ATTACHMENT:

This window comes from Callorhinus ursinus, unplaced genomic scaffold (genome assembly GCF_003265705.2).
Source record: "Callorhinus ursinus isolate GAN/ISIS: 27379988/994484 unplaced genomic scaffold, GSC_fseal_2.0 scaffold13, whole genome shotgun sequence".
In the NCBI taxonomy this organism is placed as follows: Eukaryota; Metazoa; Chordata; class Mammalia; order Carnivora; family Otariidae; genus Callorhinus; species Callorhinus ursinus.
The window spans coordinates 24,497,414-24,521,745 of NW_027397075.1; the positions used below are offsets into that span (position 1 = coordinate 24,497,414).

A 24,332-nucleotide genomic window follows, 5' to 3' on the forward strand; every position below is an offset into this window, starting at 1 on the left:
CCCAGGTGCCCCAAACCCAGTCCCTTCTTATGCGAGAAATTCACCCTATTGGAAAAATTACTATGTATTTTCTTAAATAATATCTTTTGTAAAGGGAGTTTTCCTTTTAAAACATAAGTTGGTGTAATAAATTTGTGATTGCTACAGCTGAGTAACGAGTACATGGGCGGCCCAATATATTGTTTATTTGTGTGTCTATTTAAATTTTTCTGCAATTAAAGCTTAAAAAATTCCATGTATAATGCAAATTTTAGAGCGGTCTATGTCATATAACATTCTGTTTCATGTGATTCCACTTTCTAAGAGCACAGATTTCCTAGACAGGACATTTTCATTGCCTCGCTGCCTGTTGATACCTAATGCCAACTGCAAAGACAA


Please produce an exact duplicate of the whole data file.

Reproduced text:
This window comes from Callorhinus ursinus, unplaced genomic scaffold (genome assembly GCF_003265705.2).
Source record: "Callorhinus ursinus isolate GAN/ISIS: 27379988/994484 unplaced genomic scaffold, GSC_fseal_2.0 scaffold13, whole genome shotgun sequence".
In the NCBI taxonomy this organism is placed as follows: Eukaryota; Metazoa; Chordata; class Mammalia; order Carnivora; family Otariidae; genus Callorhinus; species Callorhinus ursinus.
The window spans coordinates 24,497,414-24,521,745 of NW_027397075.1; the positions used below are offsets into that span (position 1 = coordinate 24,497,414).

A 24,332-nucleotide genomic window follows, 5' to 3' on the forward strand; every position below is an offset into this window, starting at 1 on the left:
CCCAGGTGCCCCAAACCCAGTCCCTTCTTATGCGAGAAATTCACCCTATTGGAAAAATTACTATGTATTTTCTTAAATAATATCTTTTGTAAAGGGAGTTTTCCTTTTAAAACATAAGTTGGTGTAATAAATTTGTGATTGCTACAGCTGAGTAACGAGTACATGGGCGGCCCAATATATTGTTTATTTGTGTGTCTATTTAAATTTTTCTGCAATTAAAGCTTAAAAAATTCCATGTATAATGCAAATTTTAGAGCGGTCTATGTCATATAACATTCTGTTTCATGTGATTCCACTTTCTAAGAGCACAGATTTCCTAGACAGGACATTTTCATTGCCTCGCTGCCTGTTGATACCTAATGCCAACTGCAAAGACAA